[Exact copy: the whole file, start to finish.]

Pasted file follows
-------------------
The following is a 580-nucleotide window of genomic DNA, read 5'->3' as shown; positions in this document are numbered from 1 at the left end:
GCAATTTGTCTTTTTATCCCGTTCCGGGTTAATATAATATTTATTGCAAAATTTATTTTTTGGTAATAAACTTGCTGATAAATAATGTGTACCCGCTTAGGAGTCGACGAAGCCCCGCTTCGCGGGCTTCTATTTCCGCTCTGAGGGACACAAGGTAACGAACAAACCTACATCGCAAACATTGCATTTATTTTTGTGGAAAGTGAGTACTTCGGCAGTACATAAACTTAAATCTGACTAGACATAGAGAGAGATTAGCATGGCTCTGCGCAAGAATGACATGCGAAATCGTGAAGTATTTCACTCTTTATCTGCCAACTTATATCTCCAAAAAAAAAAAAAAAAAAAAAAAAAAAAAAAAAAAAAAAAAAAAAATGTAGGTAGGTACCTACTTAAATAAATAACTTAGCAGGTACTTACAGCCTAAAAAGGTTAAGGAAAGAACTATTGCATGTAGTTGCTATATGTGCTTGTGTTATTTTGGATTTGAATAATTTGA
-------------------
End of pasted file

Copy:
The following is a 580-nucleotide window of genomic DNA, read 5'->3' as shown; positions in this document are numbered from 1 at the left end:
GCAATTTGTCTTTTTATCCCGTTCCGGGTTAATATAATATTTATTGCAAAATTTATTTTTTGGTAATAAACTTGCTGATAAATAATGTGTACCCGCTTAGGAGTCGACGAAGCCCCGCTTCGCGGGCTTCTATTTCCGCTCTGAGGGACACAAGGTAACGAACAAACCTACATCGCAAACATTGCATTTATTTTTGTGGAAAGTGAGTACTTCGGCAGTACATAAACTTAAATCTGACTAGACATAGAGAGAGATTAGCATGGCTCTGCGCAAGAATGACATGCGAAATCGTGAAGTATTTCACTCTTTATCTGCCAACTTATATCTCCAAAAAAAAAAAAAAAAAAAAAAAAAAAAAAAAAAAAAAAAAAAAAATGTAGGTAGGTACCTACTTAAATAAATAACTTAGCAGGTACTTACAGCCTAAAAAGGTTAAGGAAAGAACTATTGCATGTAGTTGCTATATGTGCTTGTGTTATTTTGGATTTGAATAATTTGA